Genshammer wrote: Mr.Hyde wrote:
Genshammer wrote:If you are going to sand your frame to the bare carbon, you really need to put some kind of UV protectant on the entire frame. Whether it's an automotive grade clearcoat or otherwise, if you don't UV protect it, over time the sunlight will begin to degrade the resin system, weakening the structural integrity of the frame.
You don't need UV protection on CF-EP-laminates. The fibres are intransparent for UV light, so the matrix won't geht any damange below the first fibre. You might get some yellowing on the outside of your part, but there is no significant loss in structural integrity
That might be different for GF or AF, because laminates made from these fibres are transparent or translucent.
One of just many pieces of evidence supporting my statement that exposed carbon fiber can degrade when exposed to UV light and moisture:http://me.eng.sunysb.edu/~compmech/downloads/N29.pdf
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Have you read the paper? The specimens only exposed to UV lose just a very little percentage of stiffness and strength. And, in fact, the positive effects of moisture at least compensate the negative effects of UV radiation. In addition the wall thickness is relatively low (but something usual for bicycle components), the negative effects will be the lower, the thicker the specimen is (like I said, the UV radiation just gets to the first fibre - behind the fibre there is just darkness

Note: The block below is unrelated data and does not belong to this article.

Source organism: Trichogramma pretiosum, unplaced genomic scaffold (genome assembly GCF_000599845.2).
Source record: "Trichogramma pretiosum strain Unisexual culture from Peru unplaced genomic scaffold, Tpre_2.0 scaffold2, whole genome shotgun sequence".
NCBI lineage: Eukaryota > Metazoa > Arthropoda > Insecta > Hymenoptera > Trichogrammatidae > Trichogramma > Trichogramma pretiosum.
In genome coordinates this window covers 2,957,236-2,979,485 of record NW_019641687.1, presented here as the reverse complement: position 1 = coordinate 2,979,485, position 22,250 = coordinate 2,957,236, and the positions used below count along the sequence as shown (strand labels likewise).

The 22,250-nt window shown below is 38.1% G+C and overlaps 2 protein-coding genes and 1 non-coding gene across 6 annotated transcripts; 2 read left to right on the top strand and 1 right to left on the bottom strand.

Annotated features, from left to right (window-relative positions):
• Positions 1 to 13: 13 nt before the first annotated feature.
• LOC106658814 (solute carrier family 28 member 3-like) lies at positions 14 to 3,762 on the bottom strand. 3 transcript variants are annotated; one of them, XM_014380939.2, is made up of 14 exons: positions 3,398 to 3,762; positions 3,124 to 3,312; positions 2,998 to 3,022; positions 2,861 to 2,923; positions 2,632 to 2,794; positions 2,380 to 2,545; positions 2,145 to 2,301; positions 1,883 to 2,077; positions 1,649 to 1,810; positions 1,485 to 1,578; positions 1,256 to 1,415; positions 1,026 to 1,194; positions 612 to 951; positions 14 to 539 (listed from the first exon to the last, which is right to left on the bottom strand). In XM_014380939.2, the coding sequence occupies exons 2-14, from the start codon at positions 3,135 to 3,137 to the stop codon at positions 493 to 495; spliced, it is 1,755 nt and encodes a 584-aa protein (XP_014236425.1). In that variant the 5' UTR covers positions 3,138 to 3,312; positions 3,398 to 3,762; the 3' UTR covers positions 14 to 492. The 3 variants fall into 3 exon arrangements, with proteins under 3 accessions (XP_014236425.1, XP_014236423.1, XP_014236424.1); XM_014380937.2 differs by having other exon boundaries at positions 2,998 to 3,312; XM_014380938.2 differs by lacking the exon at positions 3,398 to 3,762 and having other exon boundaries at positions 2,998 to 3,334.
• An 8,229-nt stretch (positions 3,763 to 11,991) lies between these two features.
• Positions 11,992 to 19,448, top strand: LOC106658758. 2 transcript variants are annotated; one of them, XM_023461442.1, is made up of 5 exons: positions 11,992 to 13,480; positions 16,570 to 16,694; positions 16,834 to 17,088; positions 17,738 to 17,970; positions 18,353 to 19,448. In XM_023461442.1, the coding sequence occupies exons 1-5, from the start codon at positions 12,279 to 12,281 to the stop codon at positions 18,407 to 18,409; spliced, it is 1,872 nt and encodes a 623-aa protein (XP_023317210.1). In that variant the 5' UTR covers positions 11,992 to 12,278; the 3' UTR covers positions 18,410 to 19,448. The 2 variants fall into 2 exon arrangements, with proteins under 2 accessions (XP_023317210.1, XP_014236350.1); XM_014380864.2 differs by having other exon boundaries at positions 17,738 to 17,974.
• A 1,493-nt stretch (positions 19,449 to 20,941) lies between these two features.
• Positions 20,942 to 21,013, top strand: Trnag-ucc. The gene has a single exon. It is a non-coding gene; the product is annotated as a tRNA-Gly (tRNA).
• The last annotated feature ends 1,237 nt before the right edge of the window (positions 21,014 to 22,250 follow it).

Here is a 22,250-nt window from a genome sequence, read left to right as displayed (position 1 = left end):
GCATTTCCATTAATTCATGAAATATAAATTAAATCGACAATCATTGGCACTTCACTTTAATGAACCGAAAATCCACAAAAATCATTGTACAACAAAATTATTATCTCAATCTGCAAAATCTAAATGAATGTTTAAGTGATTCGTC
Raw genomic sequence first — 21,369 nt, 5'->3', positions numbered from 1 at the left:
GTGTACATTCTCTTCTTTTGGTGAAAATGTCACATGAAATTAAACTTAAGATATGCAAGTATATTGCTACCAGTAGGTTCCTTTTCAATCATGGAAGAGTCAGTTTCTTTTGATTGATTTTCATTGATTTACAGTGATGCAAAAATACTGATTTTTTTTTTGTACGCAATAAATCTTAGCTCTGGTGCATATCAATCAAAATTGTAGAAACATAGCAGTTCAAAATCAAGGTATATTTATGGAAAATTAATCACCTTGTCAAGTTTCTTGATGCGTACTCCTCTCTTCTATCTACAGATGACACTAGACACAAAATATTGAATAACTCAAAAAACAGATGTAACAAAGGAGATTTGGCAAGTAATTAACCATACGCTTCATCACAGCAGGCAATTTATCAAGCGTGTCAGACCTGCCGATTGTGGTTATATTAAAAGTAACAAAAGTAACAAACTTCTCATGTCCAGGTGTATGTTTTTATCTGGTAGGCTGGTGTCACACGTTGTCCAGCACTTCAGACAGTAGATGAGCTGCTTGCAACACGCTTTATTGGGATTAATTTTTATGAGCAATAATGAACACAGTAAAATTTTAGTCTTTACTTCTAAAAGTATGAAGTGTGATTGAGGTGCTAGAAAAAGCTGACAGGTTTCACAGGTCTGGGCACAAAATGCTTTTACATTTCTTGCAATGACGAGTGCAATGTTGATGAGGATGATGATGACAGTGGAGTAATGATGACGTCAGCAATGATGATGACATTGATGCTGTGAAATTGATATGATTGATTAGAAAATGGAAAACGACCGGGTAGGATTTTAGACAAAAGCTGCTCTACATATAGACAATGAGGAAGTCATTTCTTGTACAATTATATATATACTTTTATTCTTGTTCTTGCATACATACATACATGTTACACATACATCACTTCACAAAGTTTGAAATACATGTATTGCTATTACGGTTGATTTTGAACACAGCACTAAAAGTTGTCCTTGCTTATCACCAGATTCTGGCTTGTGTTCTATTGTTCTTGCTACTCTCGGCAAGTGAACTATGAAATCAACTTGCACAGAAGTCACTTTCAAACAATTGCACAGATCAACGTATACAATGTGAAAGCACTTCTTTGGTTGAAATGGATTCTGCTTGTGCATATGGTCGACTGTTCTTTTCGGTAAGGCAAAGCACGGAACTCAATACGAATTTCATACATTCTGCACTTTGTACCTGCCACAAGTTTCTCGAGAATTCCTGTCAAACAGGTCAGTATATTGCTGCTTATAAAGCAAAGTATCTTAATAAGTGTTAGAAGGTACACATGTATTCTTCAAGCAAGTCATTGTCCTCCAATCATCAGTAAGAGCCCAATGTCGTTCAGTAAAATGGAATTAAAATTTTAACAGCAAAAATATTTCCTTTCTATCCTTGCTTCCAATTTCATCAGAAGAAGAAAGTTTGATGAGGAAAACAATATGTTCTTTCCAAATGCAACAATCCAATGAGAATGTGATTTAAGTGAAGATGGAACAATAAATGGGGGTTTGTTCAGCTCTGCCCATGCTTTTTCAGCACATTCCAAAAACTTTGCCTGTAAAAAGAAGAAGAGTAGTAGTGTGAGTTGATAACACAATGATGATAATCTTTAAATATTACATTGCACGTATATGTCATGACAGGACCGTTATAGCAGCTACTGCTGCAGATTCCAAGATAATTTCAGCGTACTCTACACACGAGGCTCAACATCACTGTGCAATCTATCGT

For me this paper points out, that it is not necessary to put on some coating on CF-EP parts, because the losses in E|| and R+|- are less than in most cases for examle numerical mistakes are. In addition E|- will decrease more than E||, so the effect of the decreasing R+|- is also at least partly compensated through redistrubution of stresses within the different layers.
Or, otherwise said, if the bike part has that low safety factors, that the very small effect of UV radiation comes to an effect, you should not ride it...
Concerning the influences of moisture, they are mostly positve, (break strain under Sigma|- + for example), so negative effects of moisture are overcompensated by positive effects in general. See http://books.google.de/books?id=GVN_V1o ... &q&f=false
fore more information. That's one of the standard books in the countrys where german is spoken, it's written by my professor, who was postgraduate with Puck and developed the newer version of the Puck criteria of failure together with Puck. You will hardly find someone who knows more about those things then he does